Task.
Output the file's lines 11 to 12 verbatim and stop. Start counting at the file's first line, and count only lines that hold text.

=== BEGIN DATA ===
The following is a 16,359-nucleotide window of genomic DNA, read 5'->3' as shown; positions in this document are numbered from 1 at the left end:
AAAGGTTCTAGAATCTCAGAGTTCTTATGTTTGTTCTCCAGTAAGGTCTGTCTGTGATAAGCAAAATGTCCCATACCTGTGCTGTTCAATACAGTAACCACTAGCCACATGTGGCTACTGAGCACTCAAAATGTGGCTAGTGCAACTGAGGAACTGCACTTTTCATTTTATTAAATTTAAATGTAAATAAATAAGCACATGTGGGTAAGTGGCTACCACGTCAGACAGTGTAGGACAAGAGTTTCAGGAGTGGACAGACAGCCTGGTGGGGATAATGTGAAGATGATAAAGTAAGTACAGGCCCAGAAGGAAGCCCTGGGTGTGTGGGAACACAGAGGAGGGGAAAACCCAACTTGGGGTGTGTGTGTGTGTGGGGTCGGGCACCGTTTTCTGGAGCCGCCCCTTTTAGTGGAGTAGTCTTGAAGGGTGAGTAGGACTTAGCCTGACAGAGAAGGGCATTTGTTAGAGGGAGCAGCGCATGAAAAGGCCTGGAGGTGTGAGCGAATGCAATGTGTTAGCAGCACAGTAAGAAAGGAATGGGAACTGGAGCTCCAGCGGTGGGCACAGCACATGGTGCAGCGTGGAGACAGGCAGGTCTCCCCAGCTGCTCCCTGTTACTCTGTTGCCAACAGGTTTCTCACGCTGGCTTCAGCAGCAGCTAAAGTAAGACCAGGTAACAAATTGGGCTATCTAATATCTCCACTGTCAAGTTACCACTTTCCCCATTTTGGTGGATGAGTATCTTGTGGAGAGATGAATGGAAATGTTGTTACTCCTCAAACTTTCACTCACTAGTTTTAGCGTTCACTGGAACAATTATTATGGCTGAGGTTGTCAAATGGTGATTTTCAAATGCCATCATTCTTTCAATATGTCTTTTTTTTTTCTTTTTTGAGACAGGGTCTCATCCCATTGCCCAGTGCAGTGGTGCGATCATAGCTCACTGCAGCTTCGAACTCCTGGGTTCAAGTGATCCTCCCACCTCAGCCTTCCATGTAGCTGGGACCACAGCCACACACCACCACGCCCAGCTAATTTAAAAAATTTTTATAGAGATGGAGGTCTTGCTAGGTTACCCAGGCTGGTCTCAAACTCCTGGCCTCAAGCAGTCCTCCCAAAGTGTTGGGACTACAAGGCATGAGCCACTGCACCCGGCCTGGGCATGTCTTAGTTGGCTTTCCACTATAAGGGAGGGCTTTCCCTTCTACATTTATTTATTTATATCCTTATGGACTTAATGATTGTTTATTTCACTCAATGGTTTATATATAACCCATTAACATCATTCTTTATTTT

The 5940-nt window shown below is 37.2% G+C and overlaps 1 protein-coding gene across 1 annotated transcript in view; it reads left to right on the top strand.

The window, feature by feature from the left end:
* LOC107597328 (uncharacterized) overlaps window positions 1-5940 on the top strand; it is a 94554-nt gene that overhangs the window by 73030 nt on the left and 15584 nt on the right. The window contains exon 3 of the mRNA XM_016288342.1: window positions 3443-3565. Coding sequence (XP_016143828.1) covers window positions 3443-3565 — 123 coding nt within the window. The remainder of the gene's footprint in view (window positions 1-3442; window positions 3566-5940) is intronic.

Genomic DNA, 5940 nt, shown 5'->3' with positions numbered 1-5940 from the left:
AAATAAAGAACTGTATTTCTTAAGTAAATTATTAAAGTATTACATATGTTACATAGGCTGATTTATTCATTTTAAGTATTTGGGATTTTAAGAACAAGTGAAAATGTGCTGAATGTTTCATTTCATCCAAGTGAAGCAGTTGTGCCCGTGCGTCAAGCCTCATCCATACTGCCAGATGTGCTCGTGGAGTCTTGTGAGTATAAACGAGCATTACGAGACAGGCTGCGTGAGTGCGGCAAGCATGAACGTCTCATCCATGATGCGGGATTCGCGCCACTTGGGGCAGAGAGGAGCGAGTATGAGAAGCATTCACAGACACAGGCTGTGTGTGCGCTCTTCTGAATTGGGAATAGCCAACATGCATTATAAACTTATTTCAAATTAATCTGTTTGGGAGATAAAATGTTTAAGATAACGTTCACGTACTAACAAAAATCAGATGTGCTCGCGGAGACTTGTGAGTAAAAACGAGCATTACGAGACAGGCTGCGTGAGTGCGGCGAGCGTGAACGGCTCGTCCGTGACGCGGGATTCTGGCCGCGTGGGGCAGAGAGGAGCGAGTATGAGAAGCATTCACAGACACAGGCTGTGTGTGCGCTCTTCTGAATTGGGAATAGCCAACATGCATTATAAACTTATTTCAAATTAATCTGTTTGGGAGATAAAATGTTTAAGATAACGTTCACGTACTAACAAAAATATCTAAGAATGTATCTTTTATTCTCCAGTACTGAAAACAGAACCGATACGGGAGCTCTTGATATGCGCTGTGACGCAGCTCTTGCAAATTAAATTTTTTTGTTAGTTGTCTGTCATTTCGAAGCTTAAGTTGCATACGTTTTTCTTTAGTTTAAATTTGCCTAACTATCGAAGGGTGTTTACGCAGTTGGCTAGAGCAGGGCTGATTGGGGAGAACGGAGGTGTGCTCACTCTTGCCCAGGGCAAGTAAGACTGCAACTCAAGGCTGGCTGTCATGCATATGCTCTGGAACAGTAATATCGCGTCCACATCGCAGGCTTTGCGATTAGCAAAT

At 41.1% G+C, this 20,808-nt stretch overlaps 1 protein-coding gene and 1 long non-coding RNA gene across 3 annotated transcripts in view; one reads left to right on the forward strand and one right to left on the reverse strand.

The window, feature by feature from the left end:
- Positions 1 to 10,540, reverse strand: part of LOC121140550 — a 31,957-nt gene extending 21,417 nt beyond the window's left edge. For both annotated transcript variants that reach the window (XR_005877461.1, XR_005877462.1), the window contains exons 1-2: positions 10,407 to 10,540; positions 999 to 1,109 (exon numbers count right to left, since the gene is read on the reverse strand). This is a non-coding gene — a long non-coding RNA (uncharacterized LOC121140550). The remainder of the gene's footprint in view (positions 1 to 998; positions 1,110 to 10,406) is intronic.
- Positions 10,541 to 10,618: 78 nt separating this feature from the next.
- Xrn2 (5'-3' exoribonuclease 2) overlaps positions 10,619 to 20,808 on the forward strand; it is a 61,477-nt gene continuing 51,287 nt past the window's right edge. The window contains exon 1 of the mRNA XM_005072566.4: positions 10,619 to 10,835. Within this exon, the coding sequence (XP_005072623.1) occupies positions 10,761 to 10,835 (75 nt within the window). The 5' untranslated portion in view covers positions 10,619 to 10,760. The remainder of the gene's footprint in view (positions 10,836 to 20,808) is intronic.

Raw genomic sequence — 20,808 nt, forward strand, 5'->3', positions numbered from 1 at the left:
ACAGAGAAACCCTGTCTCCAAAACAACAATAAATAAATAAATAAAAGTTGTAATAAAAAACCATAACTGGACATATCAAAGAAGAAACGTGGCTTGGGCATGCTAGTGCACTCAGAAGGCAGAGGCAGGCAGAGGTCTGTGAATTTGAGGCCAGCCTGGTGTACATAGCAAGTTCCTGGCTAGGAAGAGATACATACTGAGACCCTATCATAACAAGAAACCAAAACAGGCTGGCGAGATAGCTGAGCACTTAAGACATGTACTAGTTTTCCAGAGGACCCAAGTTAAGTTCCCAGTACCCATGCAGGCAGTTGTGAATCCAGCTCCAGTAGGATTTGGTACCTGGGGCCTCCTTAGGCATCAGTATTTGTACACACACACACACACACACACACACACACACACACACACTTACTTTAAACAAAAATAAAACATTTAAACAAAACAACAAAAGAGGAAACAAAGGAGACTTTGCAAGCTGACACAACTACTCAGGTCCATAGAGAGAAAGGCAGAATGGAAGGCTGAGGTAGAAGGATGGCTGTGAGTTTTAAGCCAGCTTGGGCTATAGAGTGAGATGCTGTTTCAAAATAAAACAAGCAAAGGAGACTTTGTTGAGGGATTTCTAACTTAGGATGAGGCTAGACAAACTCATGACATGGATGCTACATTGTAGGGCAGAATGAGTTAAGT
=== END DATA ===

- Positions 10,541 to 10,618: 78 nt separating this feature from the next.
- Xrn2 (5'-3' exoribonuclease 2) overlaps positions 10,619 to 20,808 on the forward strand; it is a 61,477-nt gene continuing 51,287 nt past the window's right edge. The window contains exon 1 of the mRNA XM_005072566.4: positions 10,619 to 10,835. Within this exon, the coding sequence (XP_005072623.1) occupies positions 10,761 to 10,835 (75 nt within the window). The 5' untranslated portion in view covers positions 10,619 to 10,760. The remainder of the gene's footprint in view (positions 10,836 to 20,808) is intronic.